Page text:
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Forum set Wednesday on eastern Montana development

Montana State University-Northern in Havre will be represented at Miles Community College in Miles City Wednesday, talking about how the Montana education system can help with workforce development and other issues with the population and economic boom in eastern and northeastern Montana.

Tony Preite, director of university outreach and economic development at Northern — who U. S. Sen. Max Baucus appointed as multi-agency rural development coordinator for energy-impacted communities — said this morning that in talking to people in regions affected by the Bakken development, many have talked about the lack of housing and infrastructure and a shortage in law enforcement, but also talked about jobs.

"On a number of occasions, people said, 'You know, we're getting employment but we're not getting the really good-paying professional-type positions, they're all coming in from Texas and Oklahoma and other places …, '" Preite said.

"We thought, well, maybe they don't really know what's being offered to them, what's available to them here. "

Sen. Max Baucus, who has started the Eastern Montana Workforce Development Initiative in an effort to hook job opportunities in the booming area with programs in the Montana education system, helped provide funding for the forum.

The Eastern Montana Development Program will start with an introduction by Miles Community College President Stefani Hicswa and Preite, followed by a working lunch and then the rollout of the Eastern Montana Energy Workforce Development Initiative.

That presentation will include Northern Chancellor Jim Limbaugh and Greg Kegel, dean of the College of Technical Sciences at Northern, as well as Hicswa, Fort Peck Community College President Florence Garcia, and representatives of communities in the region and industries.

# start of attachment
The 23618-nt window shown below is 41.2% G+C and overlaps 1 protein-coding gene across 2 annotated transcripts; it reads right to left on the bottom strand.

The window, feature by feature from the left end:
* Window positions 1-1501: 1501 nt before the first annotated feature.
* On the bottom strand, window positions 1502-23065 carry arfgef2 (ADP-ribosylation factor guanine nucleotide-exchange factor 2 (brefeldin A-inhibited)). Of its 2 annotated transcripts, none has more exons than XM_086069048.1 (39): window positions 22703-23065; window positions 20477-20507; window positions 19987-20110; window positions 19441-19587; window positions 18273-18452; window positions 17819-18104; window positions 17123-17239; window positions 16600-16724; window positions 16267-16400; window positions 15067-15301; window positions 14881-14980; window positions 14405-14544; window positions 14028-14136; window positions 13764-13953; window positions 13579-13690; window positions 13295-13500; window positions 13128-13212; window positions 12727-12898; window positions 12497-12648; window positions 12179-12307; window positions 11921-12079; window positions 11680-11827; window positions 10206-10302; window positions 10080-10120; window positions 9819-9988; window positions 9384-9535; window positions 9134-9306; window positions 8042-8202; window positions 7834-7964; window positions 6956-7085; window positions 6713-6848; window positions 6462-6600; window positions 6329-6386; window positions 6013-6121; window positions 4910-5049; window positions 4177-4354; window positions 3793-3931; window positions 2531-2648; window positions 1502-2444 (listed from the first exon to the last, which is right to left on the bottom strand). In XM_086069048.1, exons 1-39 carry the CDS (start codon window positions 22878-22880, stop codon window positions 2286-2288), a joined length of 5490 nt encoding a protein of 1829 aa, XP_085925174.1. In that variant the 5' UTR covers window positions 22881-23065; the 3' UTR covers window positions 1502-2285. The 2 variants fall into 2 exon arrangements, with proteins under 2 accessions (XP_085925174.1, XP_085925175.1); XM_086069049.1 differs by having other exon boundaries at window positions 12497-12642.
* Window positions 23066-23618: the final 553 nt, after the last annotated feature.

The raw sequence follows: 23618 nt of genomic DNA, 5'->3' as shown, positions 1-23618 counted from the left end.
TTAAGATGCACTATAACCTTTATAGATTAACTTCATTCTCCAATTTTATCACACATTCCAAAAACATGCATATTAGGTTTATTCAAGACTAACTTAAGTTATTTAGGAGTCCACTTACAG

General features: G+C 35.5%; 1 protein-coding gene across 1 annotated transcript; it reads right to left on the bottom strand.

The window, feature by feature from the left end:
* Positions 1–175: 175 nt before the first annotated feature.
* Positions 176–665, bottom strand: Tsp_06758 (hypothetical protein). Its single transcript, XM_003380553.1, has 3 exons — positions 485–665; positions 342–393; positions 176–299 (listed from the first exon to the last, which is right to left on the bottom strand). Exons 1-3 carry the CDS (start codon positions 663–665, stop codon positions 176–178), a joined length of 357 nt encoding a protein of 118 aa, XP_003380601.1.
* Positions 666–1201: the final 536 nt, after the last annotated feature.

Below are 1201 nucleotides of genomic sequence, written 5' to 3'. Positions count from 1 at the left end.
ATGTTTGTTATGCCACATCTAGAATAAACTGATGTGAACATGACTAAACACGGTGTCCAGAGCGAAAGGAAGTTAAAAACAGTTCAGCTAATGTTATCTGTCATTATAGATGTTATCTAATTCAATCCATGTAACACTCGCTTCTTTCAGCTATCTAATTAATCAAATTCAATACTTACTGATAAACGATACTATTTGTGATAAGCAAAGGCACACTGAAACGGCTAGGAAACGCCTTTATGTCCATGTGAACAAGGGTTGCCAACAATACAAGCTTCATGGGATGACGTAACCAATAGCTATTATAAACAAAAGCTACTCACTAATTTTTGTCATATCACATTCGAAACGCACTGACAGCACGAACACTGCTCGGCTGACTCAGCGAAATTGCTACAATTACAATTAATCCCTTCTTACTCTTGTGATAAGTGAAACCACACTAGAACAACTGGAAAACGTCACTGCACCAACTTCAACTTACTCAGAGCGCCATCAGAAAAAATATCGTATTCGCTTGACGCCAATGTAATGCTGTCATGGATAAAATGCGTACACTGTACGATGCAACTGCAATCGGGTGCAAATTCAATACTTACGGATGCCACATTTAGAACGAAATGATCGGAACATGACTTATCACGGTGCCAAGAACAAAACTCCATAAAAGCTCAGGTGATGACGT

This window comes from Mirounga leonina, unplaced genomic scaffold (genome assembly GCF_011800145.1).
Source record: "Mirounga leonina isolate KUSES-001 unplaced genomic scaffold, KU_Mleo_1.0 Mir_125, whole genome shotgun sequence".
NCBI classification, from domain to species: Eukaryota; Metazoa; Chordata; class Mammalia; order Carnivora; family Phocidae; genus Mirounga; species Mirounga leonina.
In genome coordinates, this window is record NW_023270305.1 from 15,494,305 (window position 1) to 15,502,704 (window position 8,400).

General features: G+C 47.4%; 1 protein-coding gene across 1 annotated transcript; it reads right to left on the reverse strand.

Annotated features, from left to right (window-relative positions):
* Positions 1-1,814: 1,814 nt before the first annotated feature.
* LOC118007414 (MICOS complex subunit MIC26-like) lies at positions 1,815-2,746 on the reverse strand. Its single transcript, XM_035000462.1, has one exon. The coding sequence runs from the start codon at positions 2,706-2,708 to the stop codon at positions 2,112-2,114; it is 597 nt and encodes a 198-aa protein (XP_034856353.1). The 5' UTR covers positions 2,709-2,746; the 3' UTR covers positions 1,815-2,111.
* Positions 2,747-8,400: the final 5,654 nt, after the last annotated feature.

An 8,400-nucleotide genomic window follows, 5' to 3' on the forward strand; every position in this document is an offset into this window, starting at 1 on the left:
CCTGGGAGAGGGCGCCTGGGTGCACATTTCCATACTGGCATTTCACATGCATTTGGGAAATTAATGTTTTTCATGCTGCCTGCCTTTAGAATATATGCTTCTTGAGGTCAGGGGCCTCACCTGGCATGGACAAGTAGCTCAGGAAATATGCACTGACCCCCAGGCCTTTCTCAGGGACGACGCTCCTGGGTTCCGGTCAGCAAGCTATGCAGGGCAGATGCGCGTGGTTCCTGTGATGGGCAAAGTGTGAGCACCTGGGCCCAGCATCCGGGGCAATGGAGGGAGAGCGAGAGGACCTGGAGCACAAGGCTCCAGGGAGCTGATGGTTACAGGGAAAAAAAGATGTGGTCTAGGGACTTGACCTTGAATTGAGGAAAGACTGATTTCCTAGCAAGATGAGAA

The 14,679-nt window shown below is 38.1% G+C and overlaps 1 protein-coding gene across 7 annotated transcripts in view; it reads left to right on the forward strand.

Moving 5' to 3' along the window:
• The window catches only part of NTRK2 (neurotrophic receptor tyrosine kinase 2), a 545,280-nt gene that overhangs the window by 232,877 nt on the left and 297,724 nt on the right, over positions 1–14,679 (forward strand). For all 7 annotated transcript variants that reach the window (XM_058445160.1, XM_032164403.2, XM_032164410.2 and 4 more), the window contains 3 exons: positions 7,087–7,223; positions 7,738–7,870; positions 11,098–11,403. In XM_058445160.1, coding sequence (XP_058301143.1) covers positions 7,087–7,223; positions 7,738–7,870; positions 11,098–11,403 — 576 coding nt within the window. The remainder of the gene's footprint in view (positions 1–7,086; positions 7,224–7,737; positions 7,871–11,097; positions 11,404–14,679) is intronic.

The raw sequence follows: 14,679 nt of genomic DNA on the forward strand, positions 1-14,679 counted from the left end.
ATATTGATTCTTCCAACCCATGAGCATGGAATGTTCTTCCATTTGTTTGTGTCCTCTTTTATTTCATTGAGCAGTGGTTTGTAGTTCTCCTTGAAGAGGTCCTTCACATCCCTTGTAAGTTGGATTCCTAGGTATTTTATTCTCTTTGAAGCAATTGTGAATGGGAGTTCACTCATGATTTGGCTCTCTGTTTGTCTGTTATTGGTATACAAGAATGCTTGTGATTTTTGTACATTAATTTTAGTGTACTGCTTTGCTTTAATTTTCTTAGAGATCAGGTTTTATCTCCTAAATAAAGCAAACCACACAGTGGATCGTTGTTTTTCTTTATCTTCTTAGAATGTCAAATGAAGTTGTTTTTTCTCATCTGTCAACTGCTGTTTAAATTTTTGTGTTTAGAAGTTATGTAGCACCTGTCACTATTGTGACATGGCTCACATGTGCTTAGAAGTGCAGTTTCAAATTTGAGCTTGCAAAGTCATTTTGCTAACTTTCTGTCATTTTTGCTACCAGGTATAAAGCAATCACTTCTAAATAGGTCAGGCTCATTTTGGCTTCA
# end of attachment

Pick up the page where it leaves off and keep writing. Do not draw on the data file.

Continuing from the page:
Limbaugh said this morning that the forum is a development in convergent ideas in the Montana University System and Baucus' office.

"MSU-Northern is really happy to be able to be in a position to help support the senator's initiative, " he said.

Both groups began working on ideas to deal with the economic and population expansion, and workforce needs involved, at about the same time, Limbaugh said, "to be able to offer a coordinated approach to workforce development. "

Preite said another factor in the forum will be gathering representatives of agencies like U. S. Housing and Urban Development, U.S. D.A. Rural Development, the U. S. Economic Development Administration, U.S. Small Business Administration and Montana Department of Commerce programs to answer people's questions about what is available to help with construction and development in impacted communities.

Preite said time will be set aside at the end of the forum for people to talk one-on-one with the people from those programs.

"You can't do housing unless you have the infrastructure to support it … so we're trying to tie the whole thing together, " he said.

The forum — and the initiative — are intended to provide a clearinghouse of information and ideas about training and programs to help companies and communities deal with their needs.

Preite said more than 100 people had registered to attend the forum by this morning.

He said the forum could work well to showcase to the communities — and the companies developing the Bakken — that Montana graduates can fill the positions available.

"The point we really wanted to get across to the energy developers was, look, the Montana units of higher education have a whole plate of curriculum available … that can be part of specialty needs that you may have, and if we don't have a particular curriculum or type of training we will work with you, and we will establish one …, " Preite said. "I think we can provide the training, the credentials, for Montana workers to be employed in the higher-paying jobs, because we've got a good workforce. "


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